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I know you are only trying to protect him And you want to keep him with you, But maybe it would be best if you alert the nurse to his behavior,, so they can give him the help he needs. He may hurt himself wandering around, fall down the steps or something. After awhile, you can only do so much, it is out of your hands. I'm sorry you are going through this.
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oregangirl, it may be something as simple as getting up too fast and his blood pressure dropped or maybe in the very early hours his blood sugar was too low.They can not force him out of the home as long as proper care is being provided. By all means tell the nurse and then get busy with some sandpaper on that rough door. I know you live far outso you can even use steel wool or those name brand scouring pads. Make sure you have enough night lights so he can see what he is doing or get him a urinal or comode.
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Oregongirl, you may take comfort in knowing that if it is Lewy Body Dementia or Parkinson's Disease with Dementia that he has, he may continue to recognize you and others to the very end. That is not usually a part of the brain that is damaged in those diseases.

I recall a night when my husband got up, opened a closet door, and stood there peeing. Yup, a bit disoriented I'd say. This is not unusual with dementia.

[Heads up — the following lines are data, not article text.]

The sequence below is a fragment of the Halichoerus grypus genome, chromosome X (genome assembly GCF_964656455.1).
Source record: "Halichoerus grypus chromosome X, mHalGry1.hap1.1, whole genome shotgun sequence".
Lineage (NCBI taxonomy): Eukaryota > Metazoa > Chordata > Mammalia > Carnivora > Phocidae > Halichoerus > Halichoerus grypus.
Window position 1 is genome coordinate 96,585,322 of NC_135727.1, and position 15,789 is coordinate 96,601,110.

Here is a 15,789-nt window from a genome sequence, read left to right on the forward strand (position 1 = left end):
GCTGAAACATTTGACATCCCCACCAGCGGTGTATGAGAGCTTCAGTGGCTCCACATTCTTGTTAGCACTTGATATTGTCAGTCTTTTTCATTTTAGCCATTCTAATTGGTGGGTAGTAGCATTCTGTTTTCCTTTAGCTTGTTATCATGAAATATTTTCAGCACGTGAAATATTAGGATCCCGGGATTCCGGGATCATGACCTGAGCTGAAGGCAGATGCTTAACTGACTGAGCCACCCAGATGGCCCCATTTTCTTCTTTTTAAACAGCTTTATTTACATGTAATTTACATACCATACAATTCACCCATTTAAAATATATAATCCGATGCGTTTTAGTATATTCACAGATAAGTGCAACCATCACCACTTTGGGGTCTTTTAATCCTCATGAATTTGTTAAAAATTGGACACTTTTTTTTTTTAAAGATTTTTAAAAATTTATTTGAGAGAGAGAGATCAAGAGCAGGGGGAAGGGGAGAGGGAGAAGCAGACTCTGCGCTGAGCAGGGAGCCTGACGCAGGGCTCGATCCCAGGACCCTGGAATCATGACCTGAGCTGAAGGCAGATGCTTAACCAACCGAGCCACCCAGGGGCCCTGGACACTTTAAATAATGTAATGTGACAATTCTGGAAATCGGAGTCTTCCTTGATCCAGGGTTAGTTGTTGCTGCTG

I really think you should discuss all of his medical symptoms with his medical providers. Falling is common with his diseases. It isn't your fault, and it is not the fault of being at home. But his medical providers may be able to provide some help if they know the full range of symptoms.

Good luck to you. I hope you will be able to keep him home. I think Garden Artist is right about starting to investigate what in-home care help is available, so it won't be an emergency search when it is desperately needed.
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Why would you be afraid to notify a nurse of an additional fall? First, they can't force you to place him in a facility for falling. Second, it may show a pattern which they can investigate. Has any medical workup been done to try to identify the falling episodes?

You've twice mentioned disorientation. That could be from medicine, even from stress, from ear or sinus infections....these are worth checking out.

What about the hallucinations? W/o reading your other posts, I'm assuming that these have occurred in the past and some medical reason has been identified for them?

I don't know how they can force you into a facility placement unless they apply for conservatorship, but given the challenge for medical practices of maximizing their time and profit, I doubt if they would be inclined to do that. They might contact APS though, but I'm wondering if you are concerned there's more happening beyond the falls which could trigger intervention.

In the meantime, if you are legitimately concerned about this, start identifying in home care solutions to demonstrate that you're prepared to care for him at home, barring unforeseen circumstances.